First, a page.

But Bagani did marry; however, every time the young wife would miss her father Kudehrat’s kingdom, she would leave Bagani’s kingdom without his permission. Kudehrat’s name in the narrative came as a surprise. Historically, Sultan Kudarat was the most powerful of all Maguindanaoans and adjacent regions during his lifetime.                                                                                                                                           

In the legend, however, Bagani was more powerful, and Kudehrat the father, would sail and return his spoiled daughter Madayaw-Bayhon to Bagani. This happened often and Bagani grew tired of this and demanded a solution from his most ancient adviser, the 600-year old Tageb and his 15 other advisers, who were just as ancient. After much scolding, cursing and threats to his advisers, they finally told the Datu to see the 2,700-year old hermit,                                                                                                                                            Matigam, who was half-mortal, half-god. His power was such that once he had transformed the proud princess of Daba-Daba into a Waring-Waring, a wild orchid known today as Waling-Waling, a much sought after expensive variety of orchid.                                                                                                                                                   The wise hermit prescribed three things for Bagani to gather:  the egg from a  black Tabon bird, milk from a white Carabao and nectar from the Tree of Make Believe hidden in the hair of the wood nymph.

Of course, with the help of the sea nymph, Punta Dumalag, Bagani was able to get the black Tabon’s egg from the navel of the sea; the milk from the white Carabao which his people had gathered; and, the nectar from the blossom of the Tree of Make Believe hidden in the hair of the wood-nymph through the help of her sister, Hangin-bai (Air nymph).

Bagani brought all the things to the wise hermit. The hermit cracked a portion of the black Tabon’s egg then poured the milk from the white Carabao and the nectar of the flower from the Tree of Make Believe. He then stirred the mixture inside the egg and returned the egg intact, to Bagani. The wise hermit instructed Bagani to plant the egg in the royal garden and asked that he be invited to the celebration only when Bagani’s plan turned successful.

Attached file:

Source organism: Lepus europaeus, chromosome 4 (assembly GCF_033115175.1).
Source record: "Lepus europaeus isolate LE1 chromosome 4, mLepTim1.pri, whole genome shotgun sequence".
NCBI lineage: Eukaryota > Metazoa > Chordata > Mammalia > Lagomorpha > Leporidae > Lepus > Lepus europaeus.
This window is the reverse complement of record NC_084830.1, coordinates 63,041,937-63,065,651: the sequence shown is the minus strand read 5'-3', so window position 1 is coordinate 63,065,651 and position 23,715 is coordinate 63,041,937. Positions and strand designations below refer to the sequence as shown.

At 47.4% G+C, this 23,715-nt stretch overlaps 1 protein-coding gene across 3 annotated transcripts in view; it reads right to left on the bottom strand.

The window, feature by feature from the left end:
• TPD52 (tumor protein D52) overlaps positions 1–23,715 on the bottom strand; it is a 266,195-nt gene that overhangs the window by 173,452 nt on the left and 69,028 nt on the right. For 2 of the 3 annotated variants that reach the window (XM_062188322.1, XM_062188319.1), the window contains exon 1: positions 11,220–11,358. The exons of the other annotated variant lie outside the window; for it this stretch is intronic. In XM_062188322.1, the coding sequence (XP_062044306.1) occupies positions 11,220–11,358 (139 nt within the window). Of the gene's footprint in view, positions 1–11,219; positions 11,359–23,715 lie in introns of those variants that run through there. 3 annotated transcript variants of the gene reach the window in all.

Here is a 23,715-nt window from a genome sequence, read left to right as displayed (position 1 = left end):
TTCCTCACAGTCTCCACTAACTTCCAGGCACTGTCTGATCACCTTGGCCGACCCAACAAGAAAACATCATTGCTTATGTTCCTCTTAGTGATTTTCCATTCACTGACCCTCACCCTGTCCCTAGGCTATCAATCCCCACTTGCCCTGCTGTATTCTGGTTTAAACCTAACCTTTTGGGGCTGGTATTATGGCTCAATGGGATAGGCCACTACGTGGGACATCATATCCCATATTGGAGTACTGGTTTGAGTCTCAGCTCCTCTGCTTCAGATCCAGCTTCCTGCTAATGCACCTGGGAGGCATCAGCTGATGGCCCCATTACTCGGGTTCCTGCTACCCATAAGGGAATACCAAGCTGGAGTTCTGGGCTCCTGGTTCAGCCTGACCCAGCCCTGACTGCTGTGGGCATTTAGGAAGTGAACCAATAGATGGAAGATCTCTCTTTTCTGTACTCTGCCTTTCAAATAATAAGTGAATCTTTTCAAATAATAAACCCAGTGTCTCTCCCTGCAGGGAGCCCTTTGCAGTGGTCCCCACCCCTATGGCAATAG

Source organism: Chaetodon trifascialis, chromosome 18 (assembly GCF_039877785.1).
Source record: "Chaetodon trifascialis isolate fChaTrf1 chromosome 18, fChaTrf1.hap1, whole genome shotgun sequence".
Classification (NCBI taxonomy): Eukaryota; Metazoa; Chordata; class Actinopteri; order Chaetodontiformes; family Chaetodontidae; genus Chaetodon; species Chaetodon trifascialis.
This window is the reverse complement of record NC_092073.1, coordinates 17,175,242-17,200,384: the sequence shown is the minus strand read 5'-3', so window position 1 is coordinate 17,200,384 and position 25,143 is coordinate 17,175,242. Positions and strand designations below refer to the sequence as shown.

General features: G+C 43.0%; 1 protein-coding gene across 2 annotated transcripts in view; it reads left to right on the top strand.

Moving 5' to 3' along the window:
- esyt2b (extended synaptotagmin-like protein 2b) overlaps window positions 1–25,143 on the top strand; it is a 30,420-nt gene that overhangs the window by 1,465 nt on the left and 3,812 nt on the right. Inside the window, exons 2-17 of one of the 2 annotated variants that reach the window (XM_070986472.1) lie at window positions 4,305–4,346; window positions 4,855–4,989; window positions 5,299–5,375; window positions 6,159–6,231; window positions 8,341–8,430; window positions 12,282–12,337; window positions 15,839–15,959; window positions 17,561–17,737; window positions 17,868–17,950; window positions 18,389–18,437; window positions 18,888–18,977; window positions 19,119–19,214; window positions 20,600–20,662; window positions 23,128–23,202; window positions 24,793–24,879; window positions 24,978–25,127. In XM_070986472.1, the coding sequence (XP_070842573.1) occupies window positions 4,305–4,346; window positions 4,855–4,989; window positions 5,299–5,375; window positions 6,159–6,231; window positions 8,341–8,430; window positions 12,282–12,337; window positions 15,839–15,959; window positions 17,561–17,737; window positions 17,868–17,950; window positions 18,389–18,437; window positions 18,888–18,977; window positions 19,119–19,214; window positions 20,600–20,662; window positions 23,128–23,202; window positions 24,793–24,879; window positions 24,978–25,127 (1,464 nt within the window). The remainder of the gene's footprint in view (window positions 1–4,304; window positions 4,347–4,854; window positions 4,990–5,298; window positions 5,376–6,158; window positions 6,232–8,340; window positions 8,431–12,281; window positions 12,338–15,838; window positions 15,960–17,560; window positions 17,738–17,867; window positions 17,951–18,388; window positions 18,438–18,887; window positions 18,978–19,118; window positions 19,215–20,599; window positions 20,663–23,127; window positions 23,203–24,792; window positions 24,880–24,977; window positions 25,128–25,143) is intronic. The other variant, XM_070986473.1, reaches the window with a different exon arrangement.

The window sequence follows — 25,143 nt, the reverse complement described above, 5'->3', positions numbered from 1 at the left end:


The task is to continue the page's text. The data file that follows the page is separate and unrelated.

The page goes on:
Bagani followed all of the hermit’s instructions Everything turned out as Bagani had desired. A great feast was held. Bagani invited everyone but he forgot to invite the wise hermit, Matigam. In anger, Matigam transformed the fruit by having this covered with thorns and whoever will hold it will ‘spill his blood’ and, instead of the sweet scent, he said ‘whoever eats them will foul his breath’.

Since then, the ‘magic fruit’ or durian, full of thorns, has turned ‘odoriferous’ as the punishment of Bagani’s lack of gratitude to the being who had helped him.    

                                                                  

CHRISTINE F. GODINEZ ORTEGA is a retired full Professor and Director of the Office of Publication & Information, Mindanao State University-Iligan Institute of Technology (MSU-IIT) in Iligan City. She finished her AB English and American Literature and MA in Creative Writing (major in Poetry) at Silliman University and her Doctor of Fine Arts in Creative Writing major in Fiction with High Distinction at the De la Salle University, Manila. She has served as Editor of the MSU-IIT

Christine Godinez-Ortega